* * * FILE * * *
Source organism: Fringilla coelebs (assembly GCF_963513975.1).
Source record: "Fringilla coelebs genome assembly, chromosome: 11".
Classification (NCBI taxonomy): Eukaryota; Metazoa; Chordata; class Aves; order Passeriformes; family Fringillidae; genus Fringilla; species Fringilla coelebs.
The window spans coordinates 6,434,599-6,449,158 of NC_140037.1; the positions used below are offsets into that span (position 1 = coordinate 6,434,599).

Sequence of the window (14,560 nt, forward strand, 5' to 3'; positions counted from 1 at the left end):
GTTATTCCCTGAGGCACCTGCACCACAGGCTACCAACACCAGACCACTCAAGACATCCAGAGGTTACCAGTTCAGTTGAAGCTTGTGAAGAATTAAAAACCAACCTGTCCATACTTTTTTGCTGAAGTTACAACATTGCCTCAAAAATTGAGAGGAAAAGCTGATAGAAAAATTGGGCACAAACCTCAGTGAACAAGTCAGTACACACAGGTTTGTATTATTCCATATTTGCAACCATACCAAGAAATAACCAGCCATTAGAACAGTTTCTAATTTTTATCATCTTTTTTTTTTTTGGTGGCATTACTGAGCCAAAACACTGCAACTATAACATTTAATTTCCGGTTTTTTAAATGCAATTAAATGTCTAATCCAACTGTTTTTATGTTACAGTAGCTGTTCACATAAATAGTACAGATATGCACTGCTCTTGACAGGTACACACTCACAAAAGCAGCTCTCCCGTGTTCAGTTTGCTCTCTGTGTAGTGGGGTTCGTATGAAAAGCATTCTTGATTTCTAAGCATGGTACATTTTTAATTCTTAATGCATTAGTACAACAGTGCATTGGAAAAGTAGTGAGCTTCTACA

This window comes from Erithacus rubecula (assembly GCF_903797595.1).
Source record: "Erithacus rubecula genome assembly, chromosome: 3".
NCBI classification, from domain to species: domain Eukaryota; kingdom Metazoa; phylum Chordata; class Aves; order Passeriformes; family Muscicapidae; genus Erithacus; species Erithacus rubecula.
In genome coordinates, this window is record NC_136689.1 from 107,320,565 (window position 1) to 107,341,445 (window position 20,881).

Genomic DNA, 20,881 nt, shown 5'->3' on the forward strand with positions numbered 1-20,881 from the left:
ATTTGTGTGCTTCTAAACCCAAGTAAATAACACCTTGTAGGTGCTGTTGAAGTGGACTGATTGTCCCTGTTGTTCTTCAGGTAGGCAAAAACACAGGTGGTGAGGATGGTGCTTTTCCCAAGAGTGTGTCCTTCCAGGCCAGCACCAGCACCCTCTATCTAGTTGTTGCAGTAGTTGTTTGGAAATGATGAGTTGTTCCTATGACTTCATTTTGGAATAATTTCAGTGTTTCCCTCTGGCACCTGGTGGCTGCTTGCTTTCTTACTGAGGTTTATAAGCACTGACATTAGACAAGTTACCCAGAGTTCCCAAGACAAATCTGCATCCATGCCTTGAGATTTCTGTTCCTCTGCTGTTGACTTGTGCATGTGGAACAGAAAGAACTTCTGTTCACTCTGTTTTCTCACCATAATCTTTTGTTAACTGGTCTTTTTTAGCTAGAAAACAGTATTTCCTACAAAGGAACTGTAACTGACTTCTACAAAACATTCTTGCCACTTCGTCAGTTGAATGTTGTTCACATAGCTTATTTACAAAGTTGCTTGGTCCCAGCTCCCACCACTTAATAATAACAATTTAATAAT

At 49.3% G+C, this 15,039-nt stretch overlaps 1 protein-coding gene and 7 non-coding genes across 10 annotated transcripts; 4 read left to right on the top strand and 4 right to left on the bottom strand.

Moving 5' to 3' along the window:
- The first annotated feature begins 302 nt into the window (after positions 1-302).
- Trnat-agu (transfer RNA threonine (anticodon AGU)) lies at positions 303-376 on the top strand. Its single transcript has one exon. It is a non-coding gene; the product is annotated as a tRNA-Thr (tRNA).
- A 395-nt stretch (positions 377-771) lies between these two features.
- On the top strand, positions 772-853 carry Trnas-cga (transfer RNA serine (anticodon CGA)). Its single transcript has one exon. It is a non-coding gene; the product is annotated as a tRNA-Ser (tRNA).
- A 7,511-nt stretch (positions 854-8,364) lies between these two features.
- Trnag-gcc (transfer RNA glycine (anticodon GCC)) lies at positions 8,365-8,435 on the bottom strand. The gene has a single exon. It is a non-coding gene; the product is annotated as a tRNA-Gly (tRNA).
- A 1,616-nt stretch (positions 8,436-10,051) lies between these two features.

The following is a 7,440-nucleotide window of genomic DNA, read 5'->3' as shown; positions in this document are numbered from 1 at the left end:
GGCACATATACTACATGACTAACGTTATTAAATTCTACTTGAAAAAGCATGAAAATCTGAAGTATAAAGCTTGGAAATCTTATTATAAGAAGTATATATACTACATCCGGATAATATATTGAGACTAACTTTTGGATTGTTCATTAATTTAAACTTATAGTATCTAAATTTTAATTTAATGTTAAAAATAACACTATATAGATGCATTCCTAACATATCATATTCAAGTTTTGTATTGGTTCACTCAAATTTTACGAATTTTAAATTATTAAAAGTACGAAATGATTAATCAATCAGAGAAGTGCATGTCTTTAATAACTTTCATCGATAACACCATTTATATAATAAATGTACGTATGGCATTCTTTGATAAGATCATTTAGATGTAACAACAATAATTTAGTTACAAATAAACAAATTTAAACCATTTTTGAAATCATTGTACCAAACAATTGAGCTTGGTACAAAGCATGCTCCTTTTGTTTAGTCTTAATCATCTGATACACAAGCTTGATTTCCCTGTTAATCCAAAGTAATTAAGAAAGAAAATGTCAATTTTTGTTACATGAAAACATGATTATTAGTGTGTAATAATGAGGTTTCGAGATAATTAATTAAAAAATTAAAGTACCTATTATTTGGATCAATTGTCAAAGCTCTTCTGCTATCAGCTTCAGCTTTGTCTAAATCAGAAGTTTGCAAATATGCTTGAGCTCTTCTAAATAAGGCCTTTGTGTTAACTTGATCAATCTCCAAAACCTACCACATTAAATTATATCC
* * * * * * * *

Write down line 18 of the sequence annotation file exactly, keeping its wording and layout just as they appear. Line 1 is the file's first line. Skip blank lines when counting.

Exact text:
- On the top strand, positions 772-853 carry Trnas-cga (transfer RNA serine (anticodon CGA)). Its single transcript has one exon. It is a non-coding gene; the product is annotated as a tRNA-Ser (tRNA).